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Climate futures 1
Transcript of Climate futures 1
Early period of environmentalism 1960s:
- 'Solution to pollution is dilution'
- Extreme power of some chemical agents: DDT and CFCs
Studies in the 1970s that identified climate science as a problem (a by-product of nuclear testing and development)
By the late 1980s a noticeable effect on chemistry etc.
- 1988 Start of penumbral period
Denial in the US spread to other parts of the world
- Active denial and
- Passive denial
2012: Year without winter
2021: Year of perpetual summer
2012 Sea Level Rise Denial Bill (North Carolina) becomes model for US Stability and protection Act (2022)
By 2042 doubling of CO2 in the atmosphere
Increase of temperature by 4 deg C.
- Water restrictions
- Mass migrations
- Major food riots in cities
Pact between US and Canada to allow resettlement to the north (same for EU)
Start of climate altering experiments
Cite as: T.A. BodenDOI 10.3334/CDIAC/00001_V2010
Climate change and the developed world: the laggards
Where are Australia's emissions coming from?
Climate change and the developing world
Shouldn't a developed country profile look like this if we have a chance of turning things around?
Observations about our climate/planet sinks
Observations about actual climate change
Modelling climate change impacts
What planners should know about climate change (2011)
- Understanding the IPCC process X
- Some of the important terms (e.g. mitigation and adaptation) - OK
- Understanding the implications of sea-level rise and changing weather on land use, specifically:
The risks associated with certain kinds development
What can be done about these risks - OK
But what else?
Sensitivity: The degree to which a system is affected, either adversely or beneficially, by climate related stimuli. Climate-related stimuli encompass all the elements of climate change, including mean climate characteristics, climate variability, and the frequency and magnitude of extremes. IPCC 2001 (a)
Adaptive capacity: The ability of a system to adjust to climate change (including climate variability and extreme) moderate potential damages, to take advantage of opportunities, or to cope with the consequences. IPCC 2001 (a)
Vulnerability: the degree to which a system is susceptible to, or unable to cope with, adverse effects of climate change, including climate variability and extremes. Vulnerability is a function of the character, magnitude, and rate of climate change and variation to which a system is exposed, its sensitivity, and its adaptive capacity. IPCC 2001 (a)
Risk: A concept used to describe the likelihood of harmful consequences, arising from the interaction of hazards, community and the environment. (Zamecka & Buchanan 1999)
Hazard: A situation of condition with potential for loss or harm to the community or environment. (Zamecka & Buchanan 1999)
Reinsurance: Insurance for insurers, like insurance, the basic function of reinsurance is to spread risks, ie part of the liability accepted by an insurer is transferred to the reinsurance company (Leigh et al 1998:82).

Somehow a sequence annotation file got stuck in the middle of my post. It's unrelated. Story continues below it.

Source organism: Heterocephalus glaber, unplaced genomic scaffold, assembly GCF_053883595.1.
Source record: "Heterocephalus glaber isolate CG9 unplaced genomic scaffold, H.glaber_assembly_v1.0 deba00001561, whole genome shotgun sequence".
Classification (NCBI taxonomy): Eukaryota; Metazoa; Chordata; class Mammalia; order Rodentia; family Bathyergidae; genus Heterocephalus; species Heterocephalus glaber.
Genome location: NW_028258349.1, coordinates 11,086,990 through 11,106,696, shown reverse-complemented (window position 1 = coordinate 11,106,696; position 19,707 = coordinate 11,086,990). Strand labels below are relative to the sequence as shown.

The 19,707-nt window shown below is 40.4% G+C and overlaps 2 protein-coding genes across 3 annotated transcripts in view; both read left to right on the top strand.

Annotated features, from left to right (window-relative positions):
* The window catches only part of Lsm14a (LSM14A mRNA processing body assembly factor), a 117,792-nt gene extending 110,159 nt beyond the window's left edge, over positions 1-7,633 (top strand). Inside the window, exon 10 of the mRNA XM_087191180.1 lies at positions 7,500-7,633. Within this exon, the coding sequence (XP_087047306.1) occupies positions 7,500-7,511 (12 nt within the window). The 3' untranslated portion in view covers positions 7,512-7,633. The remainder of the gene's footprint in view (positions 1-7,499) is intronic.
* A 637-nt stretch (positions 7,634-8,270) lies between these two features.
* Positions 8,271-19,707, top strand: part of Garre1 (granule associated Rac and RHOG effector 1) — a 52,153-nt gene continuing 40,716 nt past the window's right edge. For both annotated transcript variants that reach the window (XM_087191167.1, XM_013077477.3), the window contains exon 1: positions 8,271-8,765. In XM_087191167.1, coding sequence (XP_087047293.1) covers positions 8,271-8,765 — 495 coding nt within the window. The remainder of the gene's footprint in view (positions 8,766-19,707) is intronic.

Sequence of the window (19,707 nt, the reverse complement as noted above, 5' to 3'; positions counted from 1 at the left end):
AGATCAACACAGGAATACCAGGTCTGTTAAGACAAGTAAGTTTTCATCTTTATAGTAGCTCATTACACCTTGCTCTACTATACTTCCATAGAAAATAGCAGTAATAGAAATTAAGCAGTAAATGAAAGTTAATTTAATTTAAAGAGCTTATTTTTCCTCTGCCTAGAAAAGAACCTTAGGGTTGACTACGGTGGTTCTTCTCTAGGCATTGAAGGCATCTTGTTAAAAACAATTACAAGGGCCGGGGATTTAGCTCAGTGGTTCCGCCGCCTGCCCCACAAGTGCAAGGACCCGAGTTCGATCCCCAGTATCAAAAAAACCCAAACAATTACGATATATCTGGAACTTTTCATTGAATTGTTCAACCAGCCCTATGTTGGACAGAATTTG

Useful terms for planners to know
Mitigation and Adaptation
human intervention to reduce the sources or enhance the sinks of greenhouse gases
adjustment in natural or human systems in response to actual or expected climactic stimuli or their effects which moderates harm or exploits beneficial opportunities
Both have the same aim: reducing the undesirable consequences of CC
How to make mitaption work
(Swart and Raes, 2007):
- Avoid trade offs between the two (e.g. urban density)
- Identify synergies between the two
- Enhance both simultaneously and put this capacity into action particularly in developed countries
- Build institutional links between the two
- Mainstream climate policies into sustainable development policies at all levels of governance
CSIRO, Australian Bureau of Meteorology. 2007. Climate change in Australia: technical report 2007. CSIRO. 148 pp.
Dodson and Sipe (2006) Shocking the Suburbs:Urban location, housing debt and oil vulnerability in the Australian City
Future Australian climate scenarios By Penny Whetton (2006, CSIRO pub)
R Swart, F Raes - Climate policy, 2007
Vulnerability Assessment for Mortgage, Petrol and Inflation Risks and Expenditure (VAMPIRE) index
10 - Start/intro
10.30 Climate change and planning
11.45 Discussion about assessments
1.30 - Workshop on readings
3.00 Questions and conclusions
What are the critical issues to arise from the readings?
Is there a distinction between technological solutions and real change?
(Based on the video) Can an ecological modernisation hypothesis work to solve climate change?
How would you plan for resilience in your own community?
(e.g Consider localised impacts and opportunity at community level)
Risk and precaution - how can these be factored into a model for strategy and development?
Report back on these and identify 4-6 further issues for planning to address with climate change
Climate Futures and development: planning in uncertainty
Assessing Impact and Adaptation Capacity: Risk and Uncertainty in Planning Practice
Some obvious truths:
- Climate change will not affect all areas and groups equally
- Groups and areas will have different capacities to respond
- Climate change will play out differently (Consider gradual change as opposed to extreme events.
- Therefore the risks are different for different areas and groups and so is their vulnerability
The objective of today's lecture and workshop will be to get you to think about climate change risks in these terms and to understand how or what can be mitigated against.
At the city scale there are five types of climate impact that are thought to be particularly significant (Hunt and Watkiss, 2011: 15):
- Sea level rise on coastal cities (including storm surges)
- Extreme events (e.g. wind storms, floods, heat extremes and drought)
- Energy use
- Water availability and quality
Cities at risk:
A more 'intense' hydrological cycle reduced precipitation by 20% increased temperature.
Relies on aquifers for most of the freshwater